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The North Coast Bal Maidens By Lynne Mayers
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This book gives glimpses into the life and work of the women and girls who worked at the mines on the north coast of Cornwall (between Portreath and Padstow). Female employment was widespread here,... More > with the earliest accounts coming from the late 18th century copper mines. It continued through until the early 20th century, with the last bal maidens working at the tin mines in St Agnes. This was a significant mining area with complex mineralogy, so bal maidens dressed lead, silver, zinc, iron and clay, as well as copper and tin. In addition to describing their work, there is an assessment of the numbers of bal maidens employed, and an overview of women and girls from key mining families. There are also accounts of a six year-old bal maiden who lived to be one hundred years old, and a Portreath ore dresser who helped in the discovery of copper in Australia, as well as the tragic story of the bal maiden who died in a boiler explosion, at United Hills Mine.< Less
Bal Maidens of the St Just Peninsula By Lynne Mayers
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The St Just Peninsula was one of the most important mining areas in Cornwall. In the 19th century it was second only to the Central Mining District in total copper and tin production, which also... More > reflected the number of women and girls employed at the mines there. This booklet gives glimpses of the lives of the bal maidens, from the late 18th century up until the second World War. Approximate numbers employed are given over time, as well as descriptions of their tasks and working environment. There is a dedicated chapter on the women and girls who worked at Levant Mine in the parish of St Just, and Ding Dong Mine on the boundary of the parishes of Madron and Gulval.< Less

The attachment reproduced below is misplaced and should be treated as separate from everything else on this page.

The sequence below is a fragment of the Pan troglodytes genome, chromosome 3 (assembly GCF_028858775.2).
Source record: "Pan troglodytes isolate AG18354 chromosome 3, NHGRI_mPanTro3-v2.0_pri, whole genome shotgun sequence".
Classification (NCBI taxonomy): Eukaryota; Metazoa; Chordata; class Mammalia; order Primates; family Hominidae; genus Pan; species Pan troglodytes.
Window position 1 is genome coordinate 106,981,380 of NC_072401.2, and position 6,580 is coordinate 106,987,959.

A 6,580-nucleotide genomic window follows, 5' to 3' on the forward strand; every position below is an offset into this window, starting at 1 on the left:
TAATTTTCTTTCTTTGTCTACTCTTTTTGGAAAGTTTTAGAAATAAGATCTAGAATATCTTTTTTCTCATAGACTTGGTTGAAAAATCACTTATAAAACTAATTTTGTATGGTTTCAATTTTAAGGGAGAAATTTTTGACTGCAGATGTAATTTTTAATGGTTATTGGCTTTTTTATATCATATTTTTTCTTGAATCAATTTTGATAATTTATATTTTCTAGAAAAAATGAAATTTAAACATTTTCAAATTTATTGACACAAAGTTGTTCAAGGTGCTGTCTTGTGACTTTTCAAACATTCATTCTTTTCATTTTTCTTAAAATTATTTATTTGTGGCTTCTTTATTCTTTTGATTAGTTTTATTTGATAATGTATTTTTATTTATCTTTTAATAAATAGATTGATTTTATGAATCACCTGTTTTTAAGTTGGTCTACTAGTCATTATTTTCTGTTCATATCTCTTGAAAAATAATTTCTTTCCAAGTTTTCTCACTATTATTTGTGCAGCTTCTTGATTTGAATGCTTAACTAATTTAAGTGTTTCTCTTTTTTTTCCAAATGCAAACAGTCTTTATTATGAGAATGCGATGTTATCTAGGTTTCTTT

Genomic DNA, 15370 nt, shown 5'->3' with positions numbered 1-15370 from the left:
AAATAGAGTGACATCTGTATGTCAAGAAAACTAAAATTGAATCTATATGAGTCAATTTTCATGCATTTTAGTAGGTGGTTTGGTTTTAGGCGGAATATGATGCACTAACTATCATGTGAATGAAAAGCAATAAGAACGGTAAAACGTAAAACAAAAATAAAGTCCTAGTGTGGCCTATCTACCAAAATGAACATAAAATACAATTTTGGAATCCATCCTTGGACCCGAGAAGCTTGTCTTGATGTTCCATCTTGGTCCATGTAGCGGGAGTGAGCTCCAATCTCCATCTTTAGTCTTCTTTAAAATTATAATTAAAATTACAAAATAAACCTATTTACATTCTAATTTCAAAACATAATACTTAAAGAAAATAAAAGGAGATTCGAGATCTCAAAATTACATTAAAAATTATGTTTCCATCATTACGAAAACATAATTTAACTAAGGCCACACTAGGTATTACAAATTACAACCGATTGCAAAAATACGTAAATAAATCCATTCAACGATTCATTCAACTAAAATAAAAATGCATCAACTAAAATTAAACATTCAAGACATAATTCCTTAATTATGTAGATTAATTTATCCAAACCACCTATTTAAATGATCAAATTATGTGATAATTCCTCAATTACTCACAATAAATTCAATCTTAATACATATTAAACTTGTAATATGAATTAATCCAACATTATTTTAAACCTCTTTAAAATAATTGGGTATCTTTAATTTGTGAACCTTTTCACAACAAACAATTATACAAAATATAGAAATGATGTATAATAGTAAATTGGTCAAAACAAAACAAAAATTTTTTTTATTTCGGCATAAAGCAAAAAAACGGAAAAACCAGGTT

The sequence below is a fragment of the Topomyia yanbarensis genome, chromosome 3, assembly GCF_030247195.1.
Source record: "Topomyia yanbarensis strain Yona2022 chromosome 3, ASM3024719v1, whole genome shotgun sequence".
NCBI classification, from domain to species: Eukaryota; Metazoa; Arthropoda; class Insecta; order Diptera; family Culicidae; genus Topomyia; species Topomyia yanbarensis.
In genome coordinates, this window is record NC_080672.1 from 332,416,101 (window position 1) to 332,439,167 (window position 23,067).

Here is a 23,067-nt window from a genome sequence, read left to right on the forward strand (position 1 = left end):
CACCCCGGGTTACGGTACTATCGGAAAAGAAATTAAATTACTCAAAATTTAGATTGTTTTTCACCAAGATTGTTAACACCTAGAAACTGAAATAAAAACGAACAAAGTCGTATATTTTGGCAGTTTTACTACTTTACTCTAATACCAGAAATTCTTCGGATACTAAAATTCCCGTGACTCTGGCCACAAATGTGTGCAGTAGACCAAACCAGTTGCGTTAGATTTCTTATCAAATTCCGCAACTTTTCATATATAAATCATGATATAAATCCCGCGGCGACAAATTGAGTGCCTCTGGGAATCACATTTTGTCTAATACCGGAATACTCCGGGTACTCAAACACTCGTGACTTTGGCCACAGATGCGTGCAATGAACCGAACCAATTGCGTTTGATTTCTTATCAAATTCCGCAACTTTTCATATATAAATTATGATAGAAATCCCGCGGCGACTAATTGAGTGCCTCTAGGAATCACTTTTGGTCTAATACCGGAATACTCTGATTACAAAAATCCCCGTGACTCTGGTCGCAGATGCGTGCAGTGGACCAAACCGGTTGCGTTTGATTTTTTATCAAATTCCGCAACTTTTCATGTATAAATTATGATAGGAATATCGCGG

A Dangerous Place to Work! By Lynne Mayers
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This book tells the story of the employment of women and children right across the mining industries of Devon and Cornwall, up until the second half of the 20th century. It includes their work at the... More > clay works, slate quarries, foundries, smelters, and gunpowder and explosives works, as well as at the mines.< Less
A Hazardous Occupation! By Lynne Mayers
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This book describes the work of women and girls in the gunpowder mills, safety fuse factories, high explosives and munitions works in Cornwall, between 1800 and 1920. It is estimated that at least... More > 2000 were probably employed during this time. Accidents are described which resulted in the death of more than thirty, and caused life-changing injuries to many others. Compared with the other mining industries of Cornwall, this level of female mortality was extremely high. The underlying causes of the accidents are examined in the light of varying management styles, effectiveness of employee training and the legislation of the day.< Less
Voices from the Dressing Floors By Lynne Mayers